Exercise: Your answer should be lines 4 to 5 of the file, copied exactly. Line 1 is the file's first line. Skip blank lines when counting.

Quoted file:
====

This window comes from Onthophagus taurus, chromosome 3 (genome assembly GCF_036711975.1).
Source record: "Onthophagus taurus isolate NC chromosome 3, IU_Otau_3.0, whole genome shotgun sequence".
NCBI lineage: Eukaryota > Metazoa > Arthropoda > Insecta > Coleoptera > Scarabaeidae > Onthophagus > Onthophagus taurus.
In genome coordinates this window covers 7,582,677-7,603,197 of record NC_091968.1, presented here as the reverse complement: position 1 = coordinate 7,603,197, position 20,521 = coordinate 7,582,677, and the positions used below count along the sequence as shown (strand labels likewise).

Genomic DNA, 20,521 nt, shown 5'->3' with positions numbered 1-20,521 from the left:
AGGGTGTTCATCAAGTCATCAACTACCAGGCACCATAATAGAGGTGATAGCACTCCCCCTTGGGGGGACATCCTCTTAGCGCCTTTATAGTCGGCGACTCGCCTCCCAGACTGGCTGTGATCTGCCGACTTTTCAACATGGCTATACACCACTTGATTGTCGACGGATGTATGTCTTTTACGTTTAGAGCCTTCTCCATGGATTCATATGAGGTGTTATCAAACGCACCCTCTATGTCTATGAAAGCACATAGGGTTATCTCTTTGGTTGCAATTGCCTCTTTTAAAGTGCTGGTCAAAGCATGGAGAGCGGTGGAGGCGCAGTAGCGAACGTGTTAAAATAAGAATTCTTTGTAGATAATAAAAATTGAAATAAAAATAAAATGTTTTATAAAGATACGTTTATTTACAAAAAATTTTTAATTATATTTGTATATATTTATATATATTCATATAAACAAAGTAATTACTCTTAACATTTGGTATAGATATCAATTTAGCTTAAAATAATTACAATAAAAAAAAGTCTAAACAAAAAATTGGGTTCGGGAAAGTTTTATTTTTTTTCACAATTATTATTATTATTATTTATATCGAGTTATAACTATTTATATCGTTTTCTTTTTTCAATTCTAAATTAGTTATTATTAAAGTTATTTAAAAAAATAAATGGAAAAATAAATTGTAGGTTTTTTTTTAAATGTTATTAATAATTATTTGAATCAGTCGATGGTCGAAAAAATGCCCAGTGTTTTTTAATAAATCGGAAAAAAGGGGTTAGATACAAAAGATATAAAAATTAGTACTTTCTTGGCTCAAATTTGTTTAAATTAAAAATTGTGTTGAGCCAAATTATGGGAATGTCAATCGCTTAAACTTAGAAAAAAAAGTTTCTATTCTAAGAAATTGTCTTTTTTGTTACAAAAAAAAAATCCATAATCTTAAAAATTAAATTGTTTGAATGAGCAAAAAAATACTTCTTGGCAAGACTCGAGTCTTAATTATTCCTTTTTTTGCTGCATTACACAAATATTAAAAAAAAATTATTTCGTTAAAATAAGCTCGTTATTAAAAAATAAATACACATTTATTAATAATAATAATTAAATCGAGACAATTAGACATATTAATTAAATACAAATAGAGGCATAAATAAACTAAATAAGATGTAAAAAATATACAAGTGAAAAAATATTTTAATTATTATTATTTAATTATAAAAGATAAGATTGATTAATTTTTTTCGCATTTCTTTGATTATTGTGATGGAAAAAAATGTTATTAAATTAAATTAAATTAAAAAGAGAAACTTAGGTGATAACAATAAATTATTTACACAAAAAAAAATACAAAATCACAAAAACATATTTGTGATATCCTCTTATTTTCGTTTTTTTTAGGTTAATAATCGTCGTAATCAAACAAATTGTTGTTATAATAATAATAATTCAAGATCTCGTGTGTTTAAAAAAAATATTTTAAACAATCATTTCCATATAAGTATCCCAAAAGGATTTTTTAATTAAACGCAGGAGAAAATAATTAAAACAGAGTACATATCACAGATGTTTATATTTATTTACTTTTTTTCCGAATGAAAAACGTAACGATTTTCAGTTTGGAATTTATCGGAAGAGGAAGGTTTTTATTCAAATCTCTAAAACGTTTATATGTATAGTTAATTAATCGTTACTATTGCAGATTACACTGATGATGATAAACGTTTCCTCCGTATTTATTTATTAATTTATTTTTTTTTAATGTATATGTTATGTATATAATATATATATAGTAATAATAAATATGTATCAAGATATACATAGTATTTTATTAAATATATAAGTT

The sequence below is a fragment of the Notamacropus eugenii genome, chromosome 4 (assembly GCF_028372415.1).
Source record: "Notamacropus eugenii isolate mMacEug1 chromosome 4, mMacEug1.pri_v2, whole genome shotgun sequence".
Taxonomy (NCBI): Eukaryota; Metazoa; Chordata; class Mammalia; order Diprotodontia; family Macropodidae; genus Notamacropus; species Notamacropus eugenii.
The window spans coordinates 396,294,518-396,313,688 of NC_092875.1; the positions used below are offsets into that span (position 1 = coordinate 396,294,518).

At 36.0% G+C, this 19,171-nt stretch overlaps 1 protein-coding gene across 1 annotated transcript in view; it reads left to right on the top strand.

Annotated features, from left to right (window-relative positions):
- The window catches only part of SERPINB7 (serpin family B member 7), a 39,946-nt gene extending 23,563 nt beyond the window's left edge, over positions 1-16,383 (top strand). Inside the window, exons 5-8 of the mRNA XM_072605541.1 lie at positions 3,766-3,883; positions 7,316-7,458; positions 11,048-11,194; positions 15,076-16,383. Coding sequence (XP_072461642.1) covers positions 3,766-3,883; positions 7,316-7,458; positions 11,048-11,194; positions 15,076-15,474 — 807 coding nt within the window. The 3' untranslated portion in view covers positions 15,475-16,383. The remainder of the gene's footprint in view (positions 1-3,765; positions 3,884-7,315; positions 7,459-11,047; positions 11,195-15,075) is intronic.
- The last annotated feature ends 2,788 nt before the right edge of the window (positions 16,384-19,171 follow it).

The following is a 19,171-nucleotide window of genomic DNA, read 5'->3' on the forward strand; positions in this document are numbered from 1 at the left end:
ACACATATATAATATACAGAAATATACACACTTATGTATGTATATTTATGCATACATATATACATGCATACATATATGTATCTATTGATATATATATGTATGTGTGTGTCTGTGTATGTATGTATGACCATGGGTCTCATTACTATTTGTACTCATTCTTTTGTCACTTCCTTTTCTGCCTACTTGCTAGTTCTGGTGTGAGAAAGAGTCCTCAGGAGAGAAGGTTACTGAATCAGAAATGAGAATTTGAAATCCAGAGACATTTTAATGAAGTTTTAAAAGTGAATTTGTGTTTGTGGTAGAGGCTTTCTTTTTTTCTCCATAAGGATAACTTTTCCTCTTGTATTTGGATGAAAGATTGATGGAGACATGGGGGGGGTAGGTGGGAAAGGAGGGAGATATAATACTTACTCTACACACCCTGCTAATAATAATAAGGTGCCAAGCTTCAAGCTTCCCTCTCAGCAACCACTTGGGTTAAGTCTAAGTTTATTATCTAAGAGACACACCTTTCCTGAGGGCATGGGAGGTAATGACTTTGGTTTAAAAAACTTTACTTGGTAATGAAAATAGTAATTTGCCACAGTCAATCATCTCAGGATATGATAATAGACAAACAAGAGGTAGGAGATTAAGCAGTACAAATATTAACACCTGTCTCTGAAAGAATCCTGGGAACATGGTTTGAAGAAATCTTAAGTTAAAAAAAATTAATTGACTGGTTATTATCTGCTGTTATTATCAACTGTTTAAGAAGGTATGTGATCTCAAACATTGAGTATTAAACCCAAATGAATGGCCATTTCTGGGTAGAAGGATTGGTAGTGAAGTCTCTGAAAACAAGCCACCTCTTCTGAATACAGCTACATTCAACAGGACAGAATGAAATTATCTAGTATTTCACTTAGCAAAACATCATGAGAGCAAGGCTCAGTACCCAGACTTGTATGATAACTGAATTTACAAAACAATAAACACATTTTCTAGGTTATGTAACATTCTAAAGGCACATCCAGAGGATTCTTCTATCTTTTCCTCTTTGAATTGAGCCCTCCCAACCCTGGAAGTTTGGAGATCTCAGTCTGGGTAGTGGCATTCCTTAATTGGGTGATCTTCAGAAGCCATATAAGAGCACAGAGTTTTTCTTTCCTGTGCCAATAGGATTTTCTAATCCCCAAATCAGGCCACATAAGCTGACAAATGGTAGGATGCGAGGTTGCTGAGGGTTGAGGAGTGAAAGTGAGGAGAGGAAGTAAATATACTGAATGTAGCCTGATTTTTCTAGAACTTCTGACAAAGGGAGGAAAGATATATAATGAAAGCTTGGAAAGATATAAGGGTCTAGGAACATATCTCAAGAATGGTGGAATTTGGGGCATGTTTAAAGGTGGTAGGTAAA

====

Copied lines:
In genome coordinates this window covers 7,582,677-7,603,197 of record NC_091968.1, presented here as the reverse complement: position 1 = coordinate 7,603,197, position 20,521 = coordinate 7,582,677, and the positions used below count along the sequence as shown (strand labels likewise).

Genomic DNA, 20,521 nt, shown 5'->3' with positions numbered 1-20,521 from the left: